Mo’ Brainwaves, Mo’ Questions?

Mo’ Brainwaves, Mo’ Questions?

iModerate Author

Mar 30, 2011

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Broadly speaking, neuromarketers measure how the brain and body react to certain stimuli, then extrapolate from that information whether an advertisement, brand, product, or package is having its desired effect. – Fast Company 3.21.11

Nueromarketing is all the rage in the research world. Last week we attended ARF re:Think 2011 in NYC and you couldn’t escape the presence of brainwaves. Of course we are referring to the type of brainwaves being tracked by devices to decode consumer behavior, not the kind used for Jedi training as seen here. (We have this device in our office and I am currently a Level I Padawan.)

But seriously, let’s think about this for just a minute. Maybe the holy grail of market research isn’t figuring out brand sentiment and decoding chatter in the social space, but rather figuring out how to leverage electroencephalograms (EEGs) and functional magnetic resonance imaging (fMRIs) to understand the real emotional why behind consumers’ decision making processes.

While neuromarketing techniques might still be at the ‘fuzzy front end’ of legitimacy, they are without question extremely intriguing. Just imagine being able to avoid the pitfalls that come with relying on respondents to put their emotions into words, and instead acquiring the purest form of feedback.

The ARF Neurostandards Collaboration Project, the first study of its kind to conduct an independent peer review of neuro-and biometric market research, didn’t exactly give us the definitive yay or nay on neuromarketing that many of us wanted. Essentially the review board said that neuromarketing shows promise, but advised it still only be used as a supplement to other research. Moreover, the results of a test project based around a campaign for Colgate, and participated in by 8 different nueromarketing firms, were inconsistent.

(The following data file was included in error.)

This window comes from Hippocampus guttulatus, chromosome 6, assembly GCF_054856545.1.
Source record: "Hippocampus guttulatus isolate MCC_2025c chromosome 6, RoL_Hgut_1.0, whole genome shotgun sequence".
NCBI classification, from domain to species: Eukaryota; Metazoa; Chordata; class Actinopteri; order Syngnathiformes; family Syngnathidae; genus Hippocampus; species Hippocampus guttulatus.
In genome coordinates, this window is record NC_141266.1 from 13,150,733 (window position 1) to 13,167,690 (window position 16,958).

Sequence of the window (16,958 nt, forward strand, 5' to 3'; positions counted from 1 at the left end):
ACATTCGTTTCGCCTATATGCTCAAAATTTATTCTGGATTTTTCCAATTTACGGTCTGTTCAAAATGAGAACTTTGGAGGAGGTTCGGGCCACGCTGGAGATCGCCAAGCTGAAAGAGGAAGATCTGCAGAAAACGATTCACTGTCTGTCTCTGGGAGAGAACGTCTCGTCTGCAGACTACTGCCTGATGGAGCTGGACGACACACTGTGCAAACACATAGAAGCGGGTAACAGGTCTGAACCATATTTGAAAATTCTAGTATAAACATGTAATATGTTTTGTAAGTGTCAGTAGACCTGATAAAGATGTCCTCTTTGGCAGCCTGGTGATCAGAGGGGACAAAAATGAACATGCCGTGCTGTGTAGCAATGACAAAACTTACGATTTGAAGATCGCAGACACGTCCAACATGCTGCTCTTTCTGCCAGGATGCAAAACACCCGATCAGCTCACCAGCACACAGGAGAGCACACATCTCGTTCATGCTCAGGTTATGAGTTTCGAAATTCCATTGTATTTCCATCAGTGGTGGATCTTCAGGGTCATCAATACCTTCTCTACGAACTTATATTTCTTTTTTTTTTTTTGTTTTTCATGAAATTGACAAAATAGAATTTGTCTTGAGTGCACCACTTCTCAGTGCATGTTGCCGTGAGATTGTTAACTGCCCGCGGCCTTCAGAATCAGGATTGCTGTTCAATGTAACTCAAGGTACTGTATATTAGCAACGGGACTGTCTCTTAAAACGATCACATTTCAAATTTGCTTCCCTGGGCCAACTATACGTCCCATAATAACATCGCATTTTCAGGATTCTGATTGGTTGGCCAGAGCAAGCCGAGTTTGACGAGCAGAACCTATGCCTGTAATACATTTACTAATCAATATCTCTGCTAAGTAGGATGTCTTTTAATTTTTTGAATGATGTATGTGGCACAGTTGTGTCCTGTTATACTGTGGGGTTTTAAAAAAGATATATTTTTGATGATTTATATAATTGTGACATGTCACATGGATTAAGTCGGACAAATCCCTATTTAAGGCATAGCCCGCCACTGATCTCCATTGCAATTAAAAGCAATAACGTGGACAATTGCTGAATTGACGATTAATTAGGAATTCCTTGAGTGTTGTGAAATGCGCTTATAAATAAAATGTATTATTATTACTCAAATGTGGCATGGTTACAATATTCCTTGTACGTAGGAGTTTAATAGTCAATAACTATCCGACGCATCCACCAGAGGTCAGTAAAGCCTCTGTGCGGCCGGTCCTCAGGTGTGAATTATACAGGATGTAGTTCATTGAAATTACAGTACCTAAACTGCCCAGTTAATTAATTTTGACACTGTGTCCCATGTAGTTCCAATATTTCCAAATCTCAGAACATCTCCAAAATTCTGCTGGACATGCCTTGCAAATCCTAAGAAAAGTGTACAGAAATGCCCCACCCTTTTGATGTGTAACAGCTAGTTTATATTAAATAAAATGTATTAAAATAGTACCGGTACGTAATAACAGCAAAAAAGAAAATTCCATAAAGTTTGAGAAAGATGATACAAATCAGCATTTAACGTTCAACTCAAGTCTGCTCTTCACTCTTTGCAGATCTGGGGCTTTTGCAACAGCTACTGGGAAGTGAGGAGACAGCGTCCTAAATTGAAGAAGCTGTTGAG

So is nueromarketing going to change research forever? Will actual communication with respondents be a thing of the past? Is this shiny futuristic research for real? One thing is for sure, for nueuromarketing to gain mass acceptance it needs collaboration from all of the key players, some serious vetting and some industry-wide standards.

What’s your take on it – Biggest methodological breakthrough since the survey or research’s version of the CueCat?



iModerate Author

By engaging an experienced firm such as iModerate, whose business is qualitative research, you get online delivery of depth interviews by experienced researchers – both during the interviews and for the analysis. iModerate does not simply understand our business questions, but they work to scope discussion guides to advance both the narrow business question and the larger context of the experience, helping us advance marketing and business objectives with their findings well beyond the immediate need.

Angela Knittle, Market Research Manager, Penske